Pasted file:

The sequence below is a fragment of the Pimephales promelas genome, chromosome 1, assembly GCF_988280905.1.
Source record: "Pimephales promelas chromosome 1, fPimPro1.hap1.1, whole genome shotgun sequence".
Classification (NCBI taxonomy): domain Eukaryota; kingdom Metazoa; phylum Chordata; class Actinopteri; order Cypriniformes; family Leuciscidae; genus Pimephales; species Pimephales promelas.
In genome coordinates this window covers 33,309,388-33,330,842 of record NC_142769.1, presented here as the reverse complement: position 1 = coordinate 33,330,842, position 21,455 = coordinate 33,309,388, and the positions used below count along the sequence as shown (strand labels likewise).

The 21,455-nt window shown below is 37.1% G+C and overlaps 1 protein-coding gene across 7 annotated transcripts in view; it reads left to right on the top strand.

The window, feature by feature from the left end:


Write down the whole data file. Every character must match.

The sequence below is a fragment of the Pimephales promelas genome, chromosome 1, assembly GCF_988280905.1.
Source record: "Pimephales promelas chromosome 1, fPimPro1.hap1.1, whole genome shotgun sequence".
Classification (NCBI taxonomy): domain Eukaryota; kingdom Metazoa; phylum Chordata; class Actinopteri; order Cypriniformes; family Leuciscidae; genus Pimephales; species Pimephales promelas.
In genome coordinates this window covers 33,309,388-33,330,842 of record NC_142769.1, presented here as the reverse complement: position 1 = coordinate 33,330,842, position 21,455 = coordinate 33,309,388, and the positions used below count along the sequence as shown (strand labels likewise).

The 21,455-nt window shown below is 37.1% G+C and overlaps 1 protein-coding gene across 7 annotated transcripts in view; it reads left to right on the top strand.

The window, feature by feature from the left end: